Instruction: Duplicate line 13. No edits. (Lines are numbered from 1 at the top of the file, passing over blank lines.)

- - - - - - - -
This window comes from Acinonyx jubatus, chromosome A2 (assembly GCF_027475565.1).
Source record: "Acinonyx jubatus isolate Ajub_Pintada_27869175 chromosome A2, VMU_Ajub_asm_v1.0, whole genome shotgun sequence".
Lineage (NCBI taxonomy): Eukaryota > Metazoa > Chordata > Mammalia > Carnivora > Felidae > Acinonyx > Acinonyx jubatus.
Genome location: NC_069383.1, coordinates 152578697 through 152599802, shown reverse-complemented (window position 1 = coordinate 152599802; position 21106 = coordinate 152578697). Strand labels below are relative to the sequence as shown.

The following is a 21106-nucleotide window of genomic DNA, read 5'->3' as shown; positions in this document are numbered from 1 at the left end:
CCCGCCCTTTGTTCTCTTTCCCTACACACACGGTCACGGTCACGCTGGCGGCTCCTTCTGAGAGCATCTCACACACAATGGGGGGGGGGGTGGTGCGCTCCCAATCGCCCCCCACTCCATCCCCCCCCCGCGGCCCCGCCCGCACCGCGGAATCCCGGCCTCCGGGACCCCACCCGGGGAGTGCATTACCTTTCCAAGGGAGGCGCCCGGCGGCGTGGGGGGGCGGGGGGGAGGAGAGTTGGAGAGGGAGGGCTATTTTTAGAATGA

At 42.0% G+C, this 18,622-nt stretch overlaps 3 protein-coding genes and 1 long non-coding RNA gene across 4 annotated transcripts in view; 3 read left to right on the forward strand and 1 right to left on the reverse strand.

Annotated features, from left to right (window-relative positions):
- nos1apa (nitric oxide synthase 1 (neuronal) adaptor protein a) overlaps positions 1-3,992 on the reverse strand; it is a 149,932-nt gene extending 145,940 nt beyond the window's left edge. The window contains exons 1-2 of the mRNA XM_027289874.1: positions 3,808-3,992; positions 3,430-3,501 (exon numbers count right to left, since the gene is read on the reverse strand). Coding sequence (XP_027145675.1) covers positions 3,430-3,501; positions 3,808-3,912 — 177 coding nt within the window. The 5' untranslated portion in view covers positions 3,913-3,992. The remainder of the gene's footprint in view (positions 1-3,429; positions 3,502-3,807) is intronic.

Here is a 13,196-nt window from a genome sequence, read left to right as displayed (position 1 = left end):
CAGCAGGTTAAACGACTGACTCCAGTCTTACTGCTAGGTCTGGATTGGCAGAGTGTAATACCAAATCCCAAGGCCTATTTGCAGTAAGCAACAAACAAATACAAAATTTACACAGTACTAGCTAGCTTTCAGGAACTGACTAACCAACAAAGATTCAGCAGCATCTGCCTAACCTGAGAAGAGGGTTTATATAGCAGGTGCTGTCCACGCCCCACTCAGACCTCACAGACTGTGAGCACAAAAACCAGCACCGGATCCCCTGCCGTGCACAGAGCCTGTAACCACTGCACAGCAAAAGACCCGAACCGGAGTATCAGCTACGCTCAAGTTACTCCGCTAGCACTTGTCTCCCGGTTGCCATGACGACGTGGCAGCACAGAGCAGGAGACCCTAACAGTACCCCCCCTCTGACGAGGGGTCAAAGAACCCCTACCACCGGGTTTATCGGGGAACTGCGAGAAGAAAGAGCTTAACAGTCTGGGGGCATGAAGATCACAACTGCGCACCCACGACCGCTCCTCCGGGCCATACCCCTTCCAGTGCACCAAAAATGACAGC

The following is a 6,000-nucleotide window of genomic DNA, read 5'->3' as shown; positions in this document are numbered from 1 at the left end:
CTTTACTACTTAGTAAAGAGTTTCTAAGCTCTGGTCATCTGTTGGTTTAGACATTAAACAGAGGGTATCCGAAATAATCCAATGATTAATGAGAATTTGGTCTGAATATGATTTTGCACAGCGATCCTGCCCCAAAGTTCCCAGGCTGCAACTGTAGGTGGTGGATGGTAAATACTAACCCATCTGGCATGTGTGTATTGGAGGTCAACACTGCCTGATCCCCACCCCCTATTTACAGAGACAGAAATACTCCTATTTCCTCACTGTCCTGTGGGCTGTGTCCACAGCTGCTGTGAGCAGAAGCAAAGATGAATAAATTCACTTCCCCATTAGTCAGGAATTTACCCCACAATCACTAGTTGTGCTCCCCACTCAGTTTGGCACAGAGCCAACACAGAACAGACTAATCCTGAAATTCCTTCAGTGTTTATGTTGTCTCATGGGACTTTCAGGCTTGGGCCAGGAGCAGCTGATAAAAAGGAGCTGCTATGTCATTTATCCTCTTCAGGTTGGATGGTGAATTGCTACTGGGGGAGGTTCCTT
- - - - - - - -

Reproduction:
CTTTACTACTTAGTAAAGAGTTTCTAAGCTCTGGTCATCTGTTGGTTTAGACATTAAACAGAGGGTATCCGAAATAATCCAATGATTAATGAGAATTTGGTCTGAATATGATTTTGCACAGCGATCCTGCCCCAAAGTTCCCAGGCTGCAACTGTAGGTGGTGGATGGTAAATACTAACCCATCTGGCATGTGTGTATTGGAGGTCAACACTGCCTGATCCCCACCCCCTATTTACAGAGACAGAAATACTCCTATTTCCTCACTGTCCTGTGGGCTGTGTCCACAGCTGCTGTGAGCAGAAGCAAAGATGAATAAATTCACTTCCCCATTAGTCAGGAATTTACCCCACAATCACTAGTTGTGCTCCCCACTCAGTTTGGCACAGAGCCAACACAGAACAGACTAATCCTGAAATTCCTTCAGTGTTTATGTTGTCTCATGGGACTTTCAGGCTTGGGCCAGGAGCAGCTGATAAAAAGGAGCTGCTATGTCATTTATCCTCTTCAGGTTGGATGGTGAATTGCTACTGGGGGAGGTTCCTT